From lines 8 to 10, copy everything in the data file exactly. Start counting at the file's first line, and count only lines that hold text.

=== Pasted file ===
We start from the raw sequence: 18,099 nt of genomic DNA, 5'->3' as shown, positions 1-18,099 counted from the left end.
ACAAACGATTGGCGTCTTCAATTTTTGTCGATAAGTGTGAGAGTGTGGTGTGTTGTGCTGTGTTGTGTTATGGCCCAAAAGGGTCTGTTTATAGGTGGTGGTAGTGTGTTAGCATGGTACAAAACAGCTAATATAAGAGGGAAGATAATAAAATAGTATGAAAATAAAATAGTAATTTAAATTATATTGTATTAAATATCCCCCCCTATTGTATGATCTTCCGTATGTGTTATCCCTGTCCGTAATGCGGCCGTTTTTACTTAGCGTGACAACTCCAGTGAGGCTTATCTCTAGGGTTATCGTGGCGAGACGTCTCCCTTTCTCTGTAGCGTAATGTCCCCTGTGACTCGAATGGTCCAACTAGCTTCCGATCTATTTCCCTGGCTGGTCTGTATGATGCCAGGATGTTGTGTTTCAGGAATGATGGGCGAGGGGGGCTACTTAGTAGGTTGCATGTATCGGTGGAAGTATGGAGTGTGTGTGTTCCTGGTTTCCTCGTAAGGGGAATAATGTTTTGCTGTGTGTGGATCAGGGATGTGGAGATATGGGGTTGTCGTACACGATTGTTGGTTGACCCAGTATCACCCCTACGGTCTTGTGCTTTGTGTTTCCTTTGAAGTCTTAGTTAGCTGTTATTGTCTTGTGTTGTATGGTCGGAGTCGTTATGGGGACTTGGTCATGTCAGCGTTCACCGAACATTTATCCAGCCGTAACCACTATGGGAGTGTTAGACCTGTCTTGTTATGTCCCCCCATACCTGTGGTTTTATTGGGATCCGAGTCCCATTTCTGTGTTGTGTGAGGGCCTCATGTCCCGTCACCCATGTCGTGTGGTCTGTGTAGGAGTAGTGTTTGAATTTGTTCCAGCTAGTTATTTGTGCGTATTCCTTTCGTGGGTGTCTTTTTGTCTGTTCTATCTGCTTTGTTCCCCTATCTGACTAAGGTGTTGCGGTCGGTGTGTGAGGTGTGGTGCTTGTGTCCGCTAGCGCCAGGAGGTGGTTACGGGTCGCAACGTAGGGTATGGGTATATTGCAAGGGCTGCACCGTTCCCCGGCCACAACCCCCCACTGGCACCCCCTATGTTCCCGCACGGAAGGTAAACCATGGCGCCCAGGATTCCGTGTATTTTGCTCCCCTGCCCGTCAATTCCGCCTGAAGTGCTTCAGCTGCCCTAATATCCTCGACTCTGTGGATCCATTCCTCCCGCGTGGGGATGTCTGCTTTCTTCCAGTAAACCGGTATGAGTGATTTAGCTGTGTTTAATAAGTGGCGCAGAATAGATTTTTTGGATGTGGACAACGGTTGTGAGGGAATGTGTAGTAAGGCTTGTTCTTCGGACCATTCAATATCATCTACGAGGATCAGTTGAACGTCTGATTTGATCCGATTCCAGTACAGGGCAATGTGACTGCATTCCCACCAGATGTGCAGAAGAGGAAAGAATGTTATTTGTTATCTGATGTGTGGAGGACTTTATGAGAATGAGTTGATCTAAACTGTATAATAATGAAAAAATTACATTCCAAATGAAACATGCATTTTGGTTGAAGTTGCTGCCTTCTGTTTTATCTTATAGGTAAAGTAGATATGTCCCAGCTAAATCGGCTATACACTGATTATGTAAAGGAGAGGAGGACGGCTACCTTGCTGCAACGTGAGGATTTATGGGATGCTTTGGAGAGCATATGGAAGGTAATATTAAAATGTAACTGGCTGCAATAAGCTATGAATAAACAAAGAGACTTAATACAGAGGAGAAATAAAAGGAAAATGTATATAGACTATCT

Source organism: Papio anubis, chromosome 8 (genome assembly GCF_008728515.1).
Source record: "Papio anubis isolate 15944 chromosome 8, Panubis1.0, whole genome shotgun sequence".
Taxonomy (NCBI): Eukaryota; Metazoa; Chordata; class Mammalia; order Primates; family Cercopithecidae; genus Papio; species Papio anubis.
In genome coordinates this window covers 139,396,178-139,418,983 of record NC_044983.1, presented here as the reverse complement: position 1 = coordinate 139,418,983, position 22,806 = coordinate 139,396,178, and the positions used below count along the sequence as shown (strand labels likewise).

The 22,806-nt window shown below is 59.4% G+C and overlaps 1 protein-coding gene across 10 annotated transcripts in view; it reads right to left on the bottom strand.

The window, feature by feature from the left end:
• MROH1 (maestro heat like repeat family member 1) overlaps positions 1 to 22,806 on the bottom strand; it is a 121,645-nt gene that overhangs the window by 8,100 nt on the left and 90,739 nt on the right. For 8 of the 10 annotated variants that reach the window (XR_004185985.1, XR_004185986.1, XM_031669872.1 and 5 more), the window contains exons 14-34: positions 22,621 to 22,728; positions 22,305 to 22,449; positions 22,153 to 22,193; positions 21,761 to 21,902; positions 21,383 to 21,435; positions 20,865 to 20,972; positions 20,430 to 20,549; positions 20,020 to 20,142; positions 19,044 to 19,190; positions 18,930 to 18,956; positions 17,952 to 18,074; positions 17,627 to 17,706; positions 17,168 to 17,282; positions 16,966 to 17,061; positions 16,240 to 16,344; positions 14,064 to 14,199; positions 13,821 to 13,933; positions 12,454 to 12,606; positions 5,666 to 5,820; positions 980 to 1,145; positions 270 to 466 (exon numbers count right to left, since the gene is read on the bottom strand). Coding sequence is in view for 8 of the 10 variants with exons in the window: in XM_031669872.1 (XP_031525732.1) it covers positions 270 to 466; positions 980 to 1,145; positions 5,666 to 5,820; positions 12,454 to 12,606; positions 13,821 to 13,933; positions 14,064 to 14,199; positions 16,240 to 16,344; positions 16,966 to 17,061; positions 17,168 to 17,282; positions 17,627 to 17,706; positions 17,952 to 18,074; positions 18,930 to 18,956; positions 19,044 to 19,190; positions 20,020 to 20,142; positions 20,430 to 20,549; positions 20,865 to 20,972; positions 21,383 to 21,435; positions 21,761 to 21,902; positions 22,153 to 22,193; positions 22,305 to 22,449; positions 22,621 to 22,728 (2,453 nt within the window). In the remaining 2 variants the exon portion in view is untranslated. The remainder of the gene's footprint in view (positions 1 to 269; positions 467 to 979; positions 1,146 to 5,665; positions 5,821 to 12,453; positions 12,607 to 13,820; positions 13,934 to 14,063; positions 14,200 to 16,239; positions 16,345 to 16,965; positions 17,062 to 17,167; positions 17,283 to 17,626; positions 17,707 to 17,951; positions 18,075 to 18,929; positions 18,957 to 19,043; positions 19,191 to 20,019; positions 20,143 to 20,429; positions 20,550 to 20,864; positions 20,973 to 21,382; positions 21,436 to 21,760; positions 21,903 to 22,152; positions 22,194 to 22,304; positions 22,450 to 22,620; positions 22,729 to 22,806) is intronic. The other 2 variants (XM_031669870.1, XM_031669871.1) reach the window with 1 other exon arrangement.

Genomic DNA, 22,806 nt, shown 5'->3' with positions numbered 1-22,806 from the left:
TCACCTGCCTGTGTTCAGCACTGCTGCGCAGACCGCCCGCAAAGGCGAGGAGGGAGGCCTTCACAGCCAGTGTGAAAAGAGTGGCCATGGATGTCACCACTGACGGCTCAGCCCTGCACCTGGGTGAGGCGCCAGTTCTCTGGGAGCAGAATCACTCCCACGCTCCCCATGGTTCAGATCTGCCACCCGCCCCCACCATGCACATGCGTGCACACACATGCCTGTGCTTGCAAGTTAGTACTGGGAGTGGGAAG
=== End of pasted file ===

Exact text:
The window, feature by feature from the left end:
• MROH1 (maestro heat like repeat family member 1) overlaps positions 1 to 22,806 on the bottom strand; it is a 121,645-nt gene that overhangs the window by 8,100 nt on the left and 90,739 nt on the right. For 8 of the 10 annotated variants that reach the window (XR_004185985.1, XR_004185986.1, XM_031669872.1 and 5 more), the window contains exons 14-34: positions 22,621 to 22,728; positions 22,305 to 22,449; positions 22,153 to 22,193; positions 21,761 to 21,902; positions 21,383 to 21,435; positions 20,865 to 20,972; positions 20,430 to 20,549; positions 20,020 to 20,142; positions 19,044 to 19,190; positions 18,930 to 18,956; positions 17,952 to 18,074; positions 17,627 to 17,706; positions 17,168 to 17,282; positions 16,966 to 17,061; positions 16,240 to 16,344; positions 14,064 to 14,199; positions 13,821 to 13,933; positions 12,454 to 12,606; positions 5,666 to 5,820; positions 980 to 1,145; positions 270 to 466 (exon numbers count right to left, since the gene is read on the bottom strand). Coding sequence is in view for 8 of the 10 variants with exons in the window: in XM_031669872.1 (XP_031525732.1) it covers positions 270 to 466; positions 980 to 1,145; positions 5,666 to 5,820; positions 12,454 to 12,606; positions 13,821 to 13,933; positions 14,064 to 14,199; positions 16,240 to 16,344; positions 16,966 to 17,061; positions 17,168 to 17,282; positions 17,627 to 17,706; positions 17,952 to 18,074; positions 18,930 to 18,956; positions 19,044 to 19,190; positions 20,020 to 20,142; positions 20,430 to 20,549; positions 20,865 to 20,972; positions 21,383 to 21,435; positions 21,761 to 21,902; positions 22,153 to 22,193; positions 22,305 to 22,449; positions 22,621 to 22,728 (2,453 nt within the window). In the remaining 2 variants the exon portion in view is untranslated. The remainder of the gene's footprint in view (positions 1 to 269; positions 467 to 979; positions 1,146 to 5,665; positions 5,821 to 12,453; positions 12,607 to 13,820; positions 13,934 to 14,063; positions 14,200 to 16,239; positions 16,345 to 16,965; positions 17,062 to 17,167; positions 17,283 to 17,626; positions 17,707 to 17,951; positions 18,075 to 18,929; positions 18,957 to 19,043; positions 19,191 to 20,019; positions 20,143 to 20,429; positions 20,550 to 20,864; positions 20,973 to 21,382; positions 21,436 to 21,760; positions 21,903 to 22,152; positions 22,194 to 22,304; positions 22,450 to 22,620; positions 22,729 to 22,806) is intronic. The other 2 variants (XM_031669870.1, XM_031669871.1) reach the window with 1 other exon arrangement.

Genomic DNA, 22,806 nt, shown 5'->3' with positions numbered 1-22,806 from the left: